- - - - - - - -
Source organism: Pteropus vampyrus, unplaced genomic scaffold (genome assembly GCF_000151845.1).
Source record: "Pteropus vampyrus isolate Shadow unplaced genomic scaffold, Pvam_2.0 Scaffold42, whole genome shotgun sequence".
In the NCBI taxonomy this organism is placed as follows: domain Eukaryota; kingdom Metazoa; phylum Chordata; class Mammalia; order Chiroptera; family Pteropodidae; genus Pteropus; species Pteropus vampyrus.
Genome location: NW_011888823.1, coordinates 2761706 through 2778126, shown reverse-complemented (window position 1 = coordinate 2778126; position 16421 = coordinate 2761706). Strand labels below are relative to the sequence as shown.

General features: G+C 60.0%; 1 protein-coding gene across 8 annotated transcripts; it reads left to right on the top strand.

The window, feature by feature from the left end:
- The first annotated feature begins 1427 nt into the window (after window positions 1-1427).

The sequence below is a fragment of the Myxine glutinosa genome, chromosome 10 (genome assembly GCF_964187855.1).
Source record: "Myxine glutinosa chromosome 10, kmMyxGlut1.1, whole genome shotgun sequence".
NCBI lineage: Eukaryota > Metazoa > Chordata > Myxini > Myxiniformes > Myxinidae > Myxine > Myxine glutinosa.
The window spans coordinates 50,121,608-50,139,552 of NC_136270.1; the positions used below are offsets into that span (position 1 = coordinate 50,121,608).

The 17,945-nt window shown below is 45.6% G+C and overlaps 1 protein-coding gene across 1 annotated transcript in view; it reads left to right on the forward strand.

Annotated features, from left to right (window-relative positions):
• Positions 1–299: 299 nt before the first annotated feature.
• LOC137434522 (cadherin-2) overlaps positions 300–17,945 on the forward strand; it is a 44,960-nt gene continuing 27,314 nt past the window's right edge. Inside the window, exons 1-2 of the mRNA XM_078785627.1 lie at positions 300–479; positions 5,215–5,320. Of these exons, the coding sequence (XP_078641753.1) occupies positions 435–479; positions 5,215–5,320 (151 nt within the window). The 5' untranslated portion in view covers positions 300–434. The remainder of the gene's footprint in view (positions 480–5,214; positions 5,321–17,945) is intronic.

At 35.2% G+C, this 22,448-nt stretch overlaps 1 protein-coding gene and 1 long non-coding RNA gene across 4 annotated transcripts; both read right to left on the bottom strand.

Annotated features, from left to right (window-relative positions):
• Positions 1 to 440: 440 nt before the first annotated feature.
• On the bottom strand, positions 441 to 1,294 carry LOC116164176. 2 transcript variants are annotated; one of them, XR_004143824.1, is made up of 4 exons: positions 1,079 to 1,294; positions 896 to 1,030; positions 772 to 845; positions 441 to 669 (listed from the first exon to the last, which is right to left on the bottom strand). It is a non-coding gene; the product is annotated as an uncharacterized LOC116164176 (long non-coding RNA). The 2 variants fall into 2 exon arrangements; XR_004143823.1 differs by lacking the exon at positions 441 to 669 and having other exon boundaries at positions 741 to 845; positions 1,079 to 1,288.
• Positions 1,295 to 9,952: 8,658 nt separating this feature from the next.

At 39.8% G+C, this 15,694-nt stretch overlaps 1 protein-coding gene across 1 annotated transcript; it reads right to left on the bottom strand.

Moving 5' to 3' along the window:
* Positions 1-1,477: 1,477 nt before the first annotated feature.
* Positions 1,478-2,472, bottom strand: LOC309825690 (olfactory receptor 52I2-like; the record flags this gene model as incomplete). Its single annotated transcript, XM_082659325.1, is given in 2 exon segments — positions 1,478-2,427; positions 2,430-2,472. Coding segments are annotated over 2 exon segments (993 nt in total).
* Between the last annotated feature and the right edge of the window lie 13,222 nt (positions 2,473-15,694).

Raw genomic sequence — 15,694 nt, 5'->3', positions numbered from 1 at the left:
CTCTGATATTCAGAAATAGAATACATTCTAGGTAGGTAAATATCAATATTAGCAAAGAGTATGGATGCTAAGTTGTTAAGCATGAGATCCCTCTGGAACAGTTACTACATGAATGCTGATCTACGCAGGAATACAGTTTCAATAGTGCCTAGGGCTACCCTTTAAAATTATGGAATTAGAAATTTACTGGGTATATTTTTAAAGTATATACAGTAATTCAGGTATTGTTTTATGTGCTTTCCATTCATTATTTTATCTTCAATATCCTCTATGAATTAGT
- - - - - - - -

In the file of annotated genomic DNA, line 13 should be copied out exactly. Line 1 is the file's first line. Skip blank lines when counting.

Annotated features, from left to right (window-relative positions):